Statement on livestock depredation by Smackout Wolf Pack
Conservation Northwest / Sep 26, 2016 / Wolves
September 28 Update: WDFW has confirmed a second calf depredation within the territory of the Smackout Wolf Pack.
We are disappointed to learn that a wolf depredation on livestock has occurred on a grazing allotment within the territory of the Smackout Wolf Pack in northeast Washington.
The depredation was confirmed by the Washington Department of Fish and Wildlife (WDFW) on Friday, September 23. This is the first confirmed wolf depredation in the Smackout Pack area this calendar year.
The ranchers that operate on this and nearby allotments receive funding and other resources through our Range Rider Pilot Project. With this support from Conservation Northwest, as well as backing from WDFW, these ranchers have been conducting thorough predator conflict avoidance measures for the past five years. During that time, and likely in-part a result of this extremely diligent herd supervision, the Smackout Pack and these ranchers’ livestock have successfully shared range on the Colville National Forest with very few instances of conflict despite being in close proximity.
With the range rider seeing signs that younger adult wolves from the Smackout Pack had been testing the cows in recent weeks, the ranchers had significantly increased human presence on the grazing allotment prior to the depredation. In addition to the range rider regularly working 14 hour days, seven days a week, other family members provided more herd supervision across the grazing allotment on foot, horseback and ATV.
The range rider saw the calf and its mother during their evening rounds of the allotment before finding the calf killed the following morning. After discovering and documenting the depredation, the range rider cleaned up the site and removed the carcass. However, trail cameras deployed over the weekend showed that wolves later returned to the site.
We are monitoring this issue closely and working with WDFW and the ranchers to offer our support where it adds value in preventing additional depredations. We are hopeful that further conflict avoidance measures and the coming round-up of cows and calves for the scheduled end of the grazing season will prevent further losses and not allow depredations by the Smackout Pack to become habitual or persistent.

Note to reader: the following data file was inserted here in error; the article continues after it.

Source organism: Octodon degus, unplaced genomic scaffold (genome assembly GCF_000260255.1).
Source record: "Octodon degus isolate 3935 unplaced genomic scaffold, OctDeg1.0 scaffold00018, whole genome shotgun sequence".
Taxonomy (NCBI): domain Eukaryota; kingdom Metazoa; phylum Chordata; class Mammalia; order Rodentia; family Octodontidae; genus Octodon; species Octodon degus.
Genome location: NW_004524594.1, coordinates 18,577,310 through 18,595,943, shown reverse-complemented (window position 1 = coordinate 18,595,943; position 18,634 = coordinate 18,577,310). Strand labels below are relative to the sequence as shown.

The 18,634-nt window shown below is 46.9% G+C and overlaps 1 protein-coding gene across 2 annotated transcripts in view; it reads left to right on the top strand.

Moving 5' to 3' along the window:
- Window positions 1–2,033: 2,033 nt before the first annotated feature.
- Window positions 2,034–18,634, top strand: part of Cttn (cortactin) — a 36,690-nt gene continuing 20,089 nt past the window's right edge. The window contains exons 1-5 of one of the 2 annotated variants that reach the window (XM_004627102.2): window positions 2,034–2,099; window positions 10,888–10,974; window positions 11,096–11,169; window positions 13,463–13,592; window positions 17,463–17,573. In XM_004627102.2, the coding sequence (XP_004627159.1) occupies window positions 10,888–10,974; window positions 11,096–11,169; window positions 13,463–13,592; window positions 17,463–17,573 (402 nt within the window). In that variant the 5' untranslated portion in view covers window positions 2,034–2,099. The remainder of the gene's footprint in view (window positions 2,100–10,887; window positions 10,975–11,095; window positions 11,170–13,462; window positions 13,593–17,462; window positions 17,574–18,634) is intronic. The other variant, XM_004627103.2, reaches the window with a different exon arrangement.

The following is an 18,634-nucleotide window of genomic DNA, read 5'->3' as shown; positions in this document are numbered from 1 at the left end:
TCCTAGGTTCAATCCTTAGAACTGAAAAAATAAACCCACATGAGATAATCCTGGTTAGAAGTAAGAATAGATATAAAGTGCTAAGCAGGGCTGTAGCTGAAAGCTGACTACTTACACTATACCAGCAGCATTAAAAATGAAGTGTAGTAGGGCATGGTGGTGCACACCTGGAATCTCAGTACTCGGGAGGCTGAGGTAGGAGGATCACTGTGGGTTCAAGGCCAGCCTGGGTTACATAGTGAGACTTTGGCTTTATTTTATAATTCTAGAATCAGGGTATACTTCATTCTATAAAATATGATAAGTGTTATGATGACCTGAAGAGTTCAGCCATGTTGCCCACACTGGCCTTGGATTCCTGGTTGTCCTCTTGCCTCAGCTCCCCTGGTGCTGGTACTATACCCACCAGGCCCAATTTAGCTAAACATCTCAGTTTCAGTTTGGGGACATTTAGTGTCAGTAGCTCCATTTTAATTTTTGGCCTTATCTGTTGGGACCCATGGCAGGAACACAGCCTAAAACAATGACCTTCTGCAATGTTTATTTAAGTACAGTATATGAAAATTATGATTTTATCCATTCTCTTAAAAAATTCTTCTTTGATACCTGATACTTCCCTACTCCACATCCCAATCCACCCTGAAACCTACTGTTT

Range riding and other proactive measures can be very effective at deterring or reducing conflicts with wolves and other predators. This fact has been demonstrated by the minimal conflicts our Range Rider Project partners ranching in confirmed wolf territory across Eastern Washington have experienced over five years and more than twenty-five project seasons.
The ranchers involved in this case have been doing everything possible to avoid conflicts with wolves and other predators. We appreciate their diligent stewardship of their herd and of the grazing allotment on which they range.
We’re also pleased to see more ranchers and farmers in Eastern Washington successfully adopting their own range riding and other proactive conflict avoidance measures in recent years. These efforts are reducing conflicts and growing social tolerance for wolves.
Wolves belong in our state. They are a keystone predator that plays a valuable and important role in the health of our ecosystems. We strongly support wolf recovery, and value their place in our region and our environment.
However, along with our ranching partners, we understand that range riding and other nonlethal deterrence methods are not always going to be 100 percent successful. As we’ve seen previously in Washington and in other states, occasional conflicts are an expected component of a balancing act between people, livestock and predators sharing the same space. The goal of our Range Rider Pilot Project is to promote coexistence and reduce conflicts with wolves as much as possible.